Its HTTP method is POST, and the data is submitted to the dologin.php page for processing. Note that it is still possible to process form data and authentication logic in login.php, without the need to create the dologin.php page.

An IF block allows you to test whether you have a msg parameter in the URL to display or not a message if an error occurs. This test uses the $_GET array.

        echo "<b style='color:red;'>" . $_GET['msg'] . "</b>";


<form name="connection" method="post" action="dologin.php">
    Identifiant : <input type="text" name="login"><br>
    Mot de passe : <input type="password" name="pwd"><br>
    <input type="submit" name="send" value="Connection">

4- Create the authentication logic

Authentication is done according to a simple logic. The algorithm includes IF instructions and a SWITCH instruction.

Algorithme :

  • Retrieve user input.
  • Prepare the SQL query to execute in MySQL.
  • Create the connection link to MySQL.
  • Execute the query.
  • If we have a result, the authentication is OK.
    • Retrieve the data as a PHP table.
    • If the account is active
      • Depending on the role, create session variables.
      • Redirect to backoffice.
    • Otherwise, redirect to the login page.
  • Otherwise we redirect to the login page.

Notice the activation of the session manager at the beginning of the page, and the creation of session variables that can be displayed in the backoffice pages. The session variables will also be used to secure the pages according to the roles of the users.

		//Activate the PHP session manager.
		//Get inputs
		$login = $_POST['login'];
		$pwd = $_POST['pwd'];
		//SQL code
		$query = "SELECT * FROM users WHERE login='$login' AND pwd='$pwd';";
		//Connection (API MySQLi)
		$db = mysqli_connect('localhost','root','','mydatabase') or die("Connection KO " . mysqli_error());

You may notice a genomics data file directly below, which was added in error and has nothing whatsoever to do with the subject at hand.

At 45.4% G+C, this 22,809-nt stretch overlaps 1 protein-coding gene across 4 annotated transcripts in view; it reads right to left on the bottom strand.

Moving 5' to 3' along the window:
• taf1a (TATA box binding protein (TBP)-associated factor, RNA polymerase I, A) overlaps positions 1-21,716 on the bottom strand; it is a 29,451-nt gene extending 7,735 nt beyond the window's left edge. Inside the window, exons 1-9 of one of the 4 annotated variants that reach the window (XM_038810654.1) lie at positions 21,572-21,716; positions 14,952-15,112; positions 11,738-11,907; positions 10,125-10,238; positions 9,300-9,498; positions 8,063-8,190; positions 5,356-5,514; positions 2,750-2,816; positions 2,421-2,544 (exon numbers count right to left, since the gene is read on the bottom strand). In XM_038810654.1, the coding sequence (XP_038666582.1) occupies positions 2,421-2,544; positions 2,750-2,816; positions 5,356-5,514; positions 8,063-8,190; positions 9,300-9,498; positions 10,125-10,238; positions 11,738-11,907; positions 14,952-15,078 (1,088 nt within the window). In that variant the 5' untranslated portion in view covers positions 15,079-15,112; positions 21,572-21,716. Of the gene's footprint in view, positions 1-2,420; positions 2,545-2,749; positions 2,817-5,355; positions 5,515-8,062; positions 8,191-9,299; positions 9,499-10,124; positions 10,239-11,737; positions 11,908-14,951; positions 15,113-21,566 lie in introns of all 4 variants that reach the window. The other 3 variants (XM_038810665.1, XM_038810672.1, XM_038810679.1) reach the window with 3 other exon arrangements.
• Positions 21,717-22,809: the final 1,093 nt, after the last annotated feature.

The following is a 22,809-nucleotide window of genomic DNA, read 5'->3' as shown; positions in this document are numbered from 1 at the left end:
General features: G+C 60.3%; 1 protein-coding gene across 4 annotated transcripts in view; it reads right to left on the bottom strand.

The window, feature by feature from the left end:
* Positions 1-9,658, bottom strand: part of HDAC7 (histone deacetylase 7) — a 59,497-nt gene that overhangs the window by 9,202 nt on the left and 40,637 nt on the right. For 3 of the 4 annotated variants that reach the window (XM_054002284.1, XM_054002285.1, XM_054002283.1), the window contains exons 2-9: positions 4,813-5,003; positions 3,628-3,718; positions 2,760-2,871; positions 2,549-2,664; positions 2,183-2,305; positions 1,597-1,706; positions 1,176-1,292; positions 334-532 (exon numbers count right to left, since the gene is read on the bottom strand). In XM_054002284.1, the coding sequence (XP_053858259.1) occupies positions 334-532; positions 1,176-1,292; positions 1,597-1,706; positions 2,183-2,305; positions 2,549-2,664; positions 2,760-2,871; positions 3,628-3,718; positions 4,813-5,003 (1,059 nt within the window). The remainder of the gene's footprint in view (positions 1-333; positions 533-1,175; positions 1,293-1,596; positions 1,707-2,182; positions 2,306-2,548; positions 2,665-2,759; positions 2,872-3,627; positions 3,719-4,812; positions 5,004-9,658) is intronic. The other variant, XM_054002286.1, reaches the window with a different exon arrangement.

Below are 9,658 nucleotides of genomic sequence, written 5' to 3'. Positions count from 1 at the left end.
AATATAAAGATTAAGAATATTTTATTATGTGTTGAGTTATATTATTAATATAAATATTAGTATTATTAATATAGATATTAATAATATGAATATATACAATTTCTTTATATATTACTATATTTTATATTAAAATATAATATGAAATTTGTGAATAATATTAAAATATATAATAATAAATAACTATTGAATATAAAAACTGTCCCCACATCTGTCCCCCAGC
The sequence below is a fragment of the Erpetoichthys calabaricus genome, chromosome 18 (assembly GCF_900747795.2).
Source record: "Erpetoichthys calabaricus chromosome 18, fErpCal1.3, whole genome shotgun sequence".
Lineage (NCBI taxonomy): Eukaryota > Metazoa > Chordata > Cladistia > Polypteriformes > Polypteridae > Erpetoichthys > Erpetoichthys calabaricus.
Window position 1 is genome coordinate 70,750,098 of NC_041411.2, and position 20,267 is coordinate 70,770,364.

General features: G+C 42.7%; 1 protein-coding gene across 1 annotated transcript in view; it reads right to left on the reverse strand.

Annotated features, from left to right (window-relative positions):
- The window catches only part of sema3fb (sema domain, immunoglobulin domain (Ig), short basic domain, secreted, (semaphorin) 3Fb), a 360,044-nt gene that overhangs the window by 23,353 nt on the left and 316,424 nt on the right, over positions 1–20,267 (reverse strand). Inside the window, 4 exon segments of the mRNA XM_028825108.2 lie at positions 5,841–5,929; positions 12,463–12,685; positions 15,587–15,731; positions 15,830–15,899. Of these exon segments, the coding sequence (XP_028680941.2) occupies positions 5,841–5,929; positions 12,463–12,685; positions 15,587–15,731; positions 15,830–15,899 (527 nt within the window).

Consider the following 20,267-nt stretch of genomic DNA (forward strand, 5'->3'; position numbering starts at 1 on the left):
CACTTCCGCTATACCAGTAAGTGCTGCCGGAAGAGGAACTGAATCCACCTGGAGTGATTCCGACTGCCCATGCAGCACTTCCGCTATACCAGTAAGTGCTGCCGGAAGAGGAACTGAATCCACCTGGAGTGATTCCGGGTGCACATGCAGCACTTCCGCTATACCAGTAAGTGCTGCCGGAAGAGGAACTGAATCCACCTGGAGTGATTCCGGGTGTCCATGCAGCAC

//Execute the query
		$curseur = mysqli_query($db, $query) or die("exec KO " . mysqli_error());
		//Test : number of rows
		if(mysqli_num_rows($curseur) == 1){
			//Authentication OK, getting data
			$data = mysqli_fetch_object($curseur);
			//Account active or not ?
			if($data->active == 1){
				//Session variables
				$_SESSION['auth'] = $login;
				$_SESSION['lastname'] = $data->lastname;
				$_SESSION['firstname'] = $data->firstname;
				$_SESSION['active'] = $data->active;
				$_SESSION['role'] = $data->role;
				//Test the role
					case 'ADMIN': header("location:" . "admin/index-admin.php");
					case 'OPERATOR': header("location:" . "admin/index-operator.php");
				//Account is active
				$msg = "Login or password incorrect.";
				header("location:" . "login.php?msg=$msg");
			//No user
			$msg = "Login or password incorrect.";
			header("location:" . "login.php?msg=$msg");

5- Protect backoffice pages

Without protection, the backoffice pages can be accessed by a user who knows the URL (or who tries to guess it), without going through the login form.

To secure each backoffice page, one or more session variables can be tested. If the variable exists, then the session is active, otherwise it has expired or does not exist.

    //Test a session variable
        //Error message
        $msg = "Login or password incorrect.";
        header("location:" . "../login.php?msg=$msg");
	//test if the account is active
	if($_SESSION['active'] != 1){
        //Error message
        $msg = "Please contact the admin of the site.";
        header("location:" . "../login.php?msg=$msg");

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Founder of ReCONVERT, web and e-commerce project manager, trainer of +2000 trainees face-to-face and online (LIVE and VOD). Currently, I am developing Digital Learning.